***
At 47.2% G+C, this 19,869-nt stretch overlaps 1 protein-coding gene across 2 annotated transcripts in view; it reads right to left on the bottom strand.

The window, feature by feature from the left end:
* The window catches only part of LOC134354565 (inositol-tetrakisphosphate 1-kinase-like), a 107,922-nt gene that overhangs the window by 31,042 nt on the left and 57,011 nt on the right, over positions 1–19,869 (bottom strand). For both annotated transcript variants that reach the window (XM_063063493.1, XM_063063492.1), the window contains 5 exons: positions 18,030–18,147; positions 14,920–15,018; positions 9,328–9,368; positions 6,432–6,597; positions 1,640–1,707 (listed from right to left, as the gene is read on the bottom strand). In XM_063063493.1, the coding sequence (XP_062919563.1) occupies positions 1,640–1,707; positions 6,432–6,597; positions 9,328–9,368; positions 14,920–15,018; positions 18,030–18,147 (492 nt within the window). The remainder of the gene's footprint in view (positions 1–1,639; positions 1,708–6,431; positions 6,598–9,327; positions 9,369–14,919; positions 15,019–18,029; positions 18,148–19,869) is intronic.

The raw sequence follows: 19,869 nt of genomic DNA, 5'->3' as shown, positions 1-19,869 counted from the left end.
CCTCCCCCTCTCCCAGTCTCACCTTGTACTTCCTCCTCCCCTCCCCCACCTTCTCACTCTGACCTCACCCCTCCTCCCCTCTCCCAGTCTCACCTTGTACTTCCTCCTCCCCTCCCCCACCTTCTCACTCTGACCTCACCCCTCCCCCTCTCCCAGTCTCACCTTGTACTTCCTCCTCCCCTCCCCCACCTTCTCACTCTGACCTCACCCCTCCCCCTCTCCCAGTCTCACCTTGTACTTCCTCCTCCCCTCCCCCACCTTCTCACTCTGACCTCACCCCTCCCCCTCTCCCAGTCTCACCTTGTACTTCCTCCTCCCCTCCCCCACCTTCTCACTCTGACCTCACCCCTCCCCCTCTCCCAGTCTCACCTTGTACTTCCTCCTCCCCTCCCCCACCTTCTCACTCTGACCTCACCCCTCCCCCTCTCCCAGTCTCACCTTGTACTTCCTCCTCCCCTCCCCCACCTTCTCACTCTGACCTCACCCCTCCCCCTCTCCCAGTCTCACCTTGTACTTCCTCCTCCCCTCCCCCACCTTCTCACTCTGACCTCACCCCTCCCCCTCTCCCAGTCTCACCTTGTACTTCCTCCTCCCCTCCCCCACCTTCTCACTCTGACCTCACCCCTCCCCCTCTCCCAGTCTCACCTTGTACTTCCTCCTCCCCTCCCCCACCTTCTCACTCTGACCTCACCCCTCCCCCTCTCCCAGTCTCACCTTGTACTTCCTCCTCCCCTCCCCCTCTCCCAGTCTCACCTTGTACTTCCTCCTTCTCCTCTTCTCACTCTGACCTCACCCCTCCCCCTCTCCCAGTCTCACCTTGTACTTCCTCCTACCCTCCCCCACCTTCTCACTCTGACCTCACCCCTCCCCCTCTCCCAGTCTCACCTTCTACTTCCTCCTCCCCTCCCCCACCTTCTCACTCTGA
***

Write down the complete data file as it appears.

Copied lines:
At 47.2% G+C, this 19,869-nt stretch overlaps 1 protein-coding gene across 2 annotated transcripts in view; it reads right to left on the bottom strand.

The window, feature by feature from the left end:
* The window catches only part of LOC134354565 (inositol-tetrakisphosphate 1-kinase-like), a 107,922-nt gene that overhangs the window by 31,042 nt on the left and 57,011 nt on the right, over positions 1–19,869 (bottom strand). For both annotated transcript variants that reach the window (XM_063063493.1, XM_063063492.1), the window contains 5 exons: positions 18,030–18,147; positions 14,920–15,018; positions 9,328–9,368; positions 6,432–6,597; positions 1,640–1,707 (listed from right to left, as the gene is read on the bottom strand). In XM_063063493.1, the coding sequence (XP_062919563.1) occupies positions 1,640–1,707; positions 6,432–6,597; positions 9,328–9,368; positions 14,920–15,018; positions 18,030–18,147 (492 nt within the window). The remainder of the gene's footprint in view (positions 1–1,639; positions 1,708–6,431; positions 6,598–9,327; positions 9,369–14,919; positions 15,019–18,029; positions 18,148–19,869) is intronic.

The raw sequence follows: 19,869 nt of genomic DNA, 5'->3' as shown, positions 1-19,869 counted from the left end.
CCTCCCCCTCTCCCAGTCTCACCTTGTACTTCCTCCTCCCCTCCCCCACCTTCTCACTCTGACCTCACCCCTCCTCCCCTCTCCCAGTCTCACCTTGTACTTCCTCCTCCCCTCCCCCACCTTCTCACTCTGACCTCACCCCTCCCCCTCTCCCAGTCTCACCTTGTACTTCCTCCTCCCCTCCCCCACCTTCTCACTCTGACCTCACCCCTCCCCCTCTCCCAGTCTCACCTTGTACTTCCTCCTCCCCTCCCCCACCTTCTCACTCTGACCTCACCCCTCCCCCTCTCCCAGTCTCACCTTGTACTTCCTCCTCCCCTCCCCCACCTTCTCACTCTGACCTCACCCCTCCCCCTCTCCCAGTCTCACCTTGTACTTCCTCCTCCCCTCCCCCACCTTCTCACTCTGACCTCACCCCTCCCCCTCTCCCAGTCTCACCTTGTACTTCCTCCTCCCCTCCCCCACCTTCTCACTCTGACCTCACCCCTCCCCCTCTCCCAGTCTCACCTTGTACTTCCTCCTCCCCTCCCCCACCTTCTCACTCTGACCTCACCCCTCCCCCTCTCCCAGTCTCACCTTGTACTTCCTCCTCCCCTCCCCCACCTTCTCACTCTGACCTCACCCCTCCCCCTCTCCCAGTCTCACCTTGTACTTCCTCCTCCCCTCCCCCACCTTCTCACTCTGACCTCACCCCTCCCCCTCTCCCAGTCTCACCTTGTACTTCCTCCTCCCCTCCCCCTCTCCCAGTCTCACCTTGTACTTCCTCCTTCTCCTCTTCTCACTCTGACCTCACCCCTCCCCCTCTCCCAGTCTCACCTTGTACTTCCTCCTACCCTCCCCCACCTTCTCACTCTGACCTCACCCCTCCCCCTCTCCCAGTCTCACCTTCTACTTCCTCCTCCCCTCCCCCACCTTCTCACTCTGA